|How to Use a Knife (photo by Rich Ryan)|
How to Use a Knife at Mixed Blood Theater
We saw this on the very last night, which is always so sad because the show was amazing. Written by Will Snider and directed by Jesca Prudencio, this fast-moving, complex drama (with a fair dash of humor) set in a restaurant kitchen was utterly fantastic. From the enormously detailed (and working!) set to the rich, vivid performances to the unbelievable movement on stage, this show was a delight. The entire cast was wonderful, with particularly outstanding performances by Zach Myers as volatile head chef George, Raul Ramos as agreeable (to a point) sous-chef Charles, to Ansa Akyea as 'Steve' the dishwasher behind whose calm appearance lies incredible secrets. Big shout outs also to Jake Caceres, whose energy adds so much to the mix. Loved it!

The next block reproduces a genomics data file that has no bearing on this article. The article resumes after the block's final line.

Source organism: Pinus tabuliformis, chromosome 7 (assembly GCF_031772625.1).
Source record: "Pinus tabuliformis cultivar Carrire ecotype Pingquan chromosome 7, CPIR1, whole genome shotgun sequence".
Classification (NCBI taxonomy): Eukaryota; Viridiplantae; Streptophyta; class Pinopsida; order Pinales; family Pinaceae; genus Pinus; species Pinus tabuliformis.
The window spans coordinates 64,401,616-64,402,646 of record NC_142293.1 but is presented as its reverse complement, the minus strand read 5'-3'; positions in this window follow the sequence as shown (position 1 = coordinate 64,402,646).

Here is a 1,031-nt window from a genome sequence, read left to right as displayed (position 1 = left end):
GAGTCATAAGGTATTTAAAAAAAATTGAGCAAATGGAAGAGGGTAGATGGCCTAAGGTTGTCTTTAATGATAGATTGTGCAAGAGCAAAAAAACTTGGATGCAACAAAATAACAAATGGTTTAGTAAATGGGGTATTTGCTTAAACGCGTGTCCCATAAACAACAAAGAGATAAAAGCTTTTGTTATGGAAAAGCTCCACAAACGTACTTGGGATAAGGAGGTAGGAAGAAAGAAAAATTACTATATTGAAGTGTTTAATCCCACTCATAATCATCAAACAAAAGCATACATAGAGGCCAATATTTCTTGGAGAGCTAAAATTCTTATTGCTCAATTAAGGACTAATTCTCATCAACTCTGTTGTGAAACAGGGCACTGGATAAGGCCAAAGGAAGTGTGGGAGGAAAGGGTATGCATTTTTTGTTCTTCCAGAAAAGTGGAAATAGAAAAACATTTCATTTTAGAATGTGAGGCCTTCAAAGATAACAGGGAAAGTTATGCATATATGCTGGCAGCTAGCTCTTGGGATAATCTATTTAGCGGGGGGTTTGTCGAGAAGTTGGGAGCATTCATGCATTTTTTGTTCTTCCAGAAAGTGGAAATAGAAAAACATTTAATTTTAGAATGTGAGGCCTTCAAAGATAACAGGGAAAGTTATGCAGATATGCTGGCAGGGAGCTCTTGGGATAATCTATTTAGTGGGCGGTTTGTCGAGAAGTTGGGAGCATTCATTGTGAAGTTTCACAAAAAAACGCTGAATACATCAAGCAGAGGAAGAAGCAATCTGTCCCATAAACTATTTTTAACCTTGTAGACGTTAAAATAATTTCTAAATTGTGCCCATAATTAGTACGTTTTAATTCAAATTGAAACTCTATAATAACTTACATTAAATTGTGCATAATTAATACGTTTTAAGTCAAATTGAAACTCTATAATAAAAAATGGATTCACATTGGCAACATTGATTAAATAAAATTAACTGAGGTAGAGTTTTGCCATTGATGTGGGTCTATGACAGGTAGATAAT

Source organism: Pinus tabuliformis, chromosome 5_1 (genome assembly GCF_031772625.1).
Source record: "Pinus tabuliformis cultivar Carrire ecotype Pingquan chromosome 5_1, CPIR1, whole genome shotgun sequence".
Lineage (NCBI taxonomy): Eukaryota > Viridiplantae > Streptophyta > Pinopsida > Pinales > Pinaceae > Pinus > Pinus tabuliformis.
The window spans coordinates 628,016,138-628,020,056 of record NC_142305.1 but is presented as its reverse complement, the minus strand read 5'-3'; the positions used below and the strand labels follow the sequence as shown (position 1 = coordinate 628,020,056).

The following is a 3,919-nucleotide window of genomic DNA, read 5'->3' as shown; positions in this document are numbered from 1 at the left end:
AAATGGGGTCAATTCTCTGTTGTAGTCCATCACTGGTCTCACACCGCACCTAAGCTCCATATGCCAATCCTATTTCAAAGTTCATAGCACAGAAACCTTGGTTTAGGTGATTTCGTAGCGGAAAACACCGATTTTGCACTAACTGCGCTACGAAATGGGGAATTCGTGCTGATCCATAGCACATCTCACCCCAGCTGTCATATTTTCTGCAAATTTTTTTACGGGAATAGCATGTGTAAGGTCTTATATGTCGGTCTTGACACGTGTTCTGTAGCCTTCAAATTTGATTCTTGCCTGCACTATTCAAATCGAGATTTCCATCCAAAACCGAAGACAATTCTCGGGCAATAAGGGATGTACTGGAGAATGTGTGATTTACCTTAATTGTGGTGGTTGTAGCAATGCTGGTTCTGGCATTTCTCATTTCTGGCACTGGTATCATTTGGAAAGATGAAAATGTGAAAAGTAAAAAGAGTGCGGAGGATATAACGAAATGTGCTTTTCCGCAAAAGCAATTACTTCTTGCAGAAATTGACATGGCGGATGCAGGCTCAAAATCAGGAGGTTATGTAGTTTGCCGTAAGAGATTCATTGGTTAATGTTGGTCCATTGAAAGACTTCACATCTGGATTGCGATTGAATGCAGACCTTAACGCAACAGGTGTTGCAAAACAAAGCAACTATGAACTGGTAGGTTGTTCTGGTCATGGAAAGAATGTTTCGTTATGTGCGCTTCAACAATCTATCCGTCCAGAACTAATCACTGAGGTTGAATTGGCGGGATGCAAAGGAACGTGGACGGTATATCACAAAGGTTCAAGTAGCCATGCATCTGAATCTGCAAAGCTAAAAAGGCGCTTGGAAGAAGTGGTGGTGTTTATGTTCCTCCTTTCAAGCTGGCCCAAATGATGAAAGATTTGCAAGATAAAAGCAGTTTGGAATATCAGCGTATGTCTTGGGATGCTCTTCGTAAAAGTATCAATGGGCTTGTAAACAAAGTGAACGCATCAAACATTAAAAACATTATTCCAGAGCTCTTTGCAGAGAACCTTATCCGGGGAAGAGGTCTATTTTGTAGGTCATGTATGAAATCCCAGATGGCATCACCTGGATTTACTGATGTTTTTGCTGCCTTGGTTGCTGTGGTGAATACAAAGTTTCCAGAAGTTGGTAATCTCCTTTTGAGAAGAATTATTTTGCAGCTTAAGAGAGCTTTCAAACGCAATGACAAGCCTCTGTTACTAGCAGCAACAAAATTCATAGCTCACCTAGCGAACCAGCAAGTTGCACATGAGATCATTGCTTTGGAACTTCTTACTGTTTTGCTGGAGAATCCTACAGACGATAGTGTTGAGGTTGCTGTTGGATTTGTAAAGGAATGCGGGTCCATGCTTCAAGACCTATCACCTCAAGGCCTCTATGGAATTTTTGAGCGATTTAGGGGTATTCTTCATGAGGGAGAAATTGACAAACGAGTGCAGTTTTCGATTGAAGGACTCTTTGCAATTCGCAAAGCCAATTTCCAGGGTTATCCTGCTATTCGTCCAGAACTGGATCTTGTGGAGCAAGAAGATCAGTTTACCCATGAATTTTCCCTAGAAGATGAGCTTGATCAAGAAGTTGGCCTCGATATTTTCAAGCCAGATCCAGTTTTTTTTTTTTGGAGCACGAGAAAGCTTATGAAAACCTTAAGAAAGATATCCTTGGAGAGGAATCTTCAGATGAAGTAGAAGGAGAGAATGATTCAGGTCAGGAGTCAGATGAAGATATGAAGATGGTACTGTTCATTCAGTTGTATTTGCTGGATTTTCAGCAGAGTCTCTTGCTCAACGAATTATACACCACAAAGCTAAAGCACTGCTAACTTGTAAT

|Photo from Theatre Pro Rata|
Written by Anna Ziegler and directed by Amber Bjork, this retelling of the classic myth is about Ariadne, her brother, the Minotaur, and Theseus, who has come to slay the Minotaur. It's an incredibly compelling production, with a bare bones stage, a small, excellent cast and perfect costuming by Mandi Johnson. It's one of those shows where maybe you don't understand everything that's happening, but you are on board completely with the ride. The retelling is fascinating with a mix of modern and classical language, and the performances are terrific, particularly those by the three main actors: Stanzi D. Schalter (Ariadne), who is like a Disney princess come to life--only more interesting, Derek Meyer (Theseus), whose vain handsomeness and comic timing is perfect for the adventuring Theseus, and Kip Dooley (The Minotaur), whose deep complexity is mesmerizing to watch. (Also, online program! Sweet!)
The Watch on the Rhine at Guthrie Theater
A bunch of our Twin Cities Theater Blogger friends really enjoyed this show and saw copious parallels to the events of today, but it left us cold. I am so tired of the arch, mid-Atlantic accent (think Katherine Hepburn) and, frankly, the problems of rich, white people. Yes, it's about a spy fighting fascism and Sarah Agnew is wonderful, but the rest? Sneh. (Love the gorgeous show art, though.)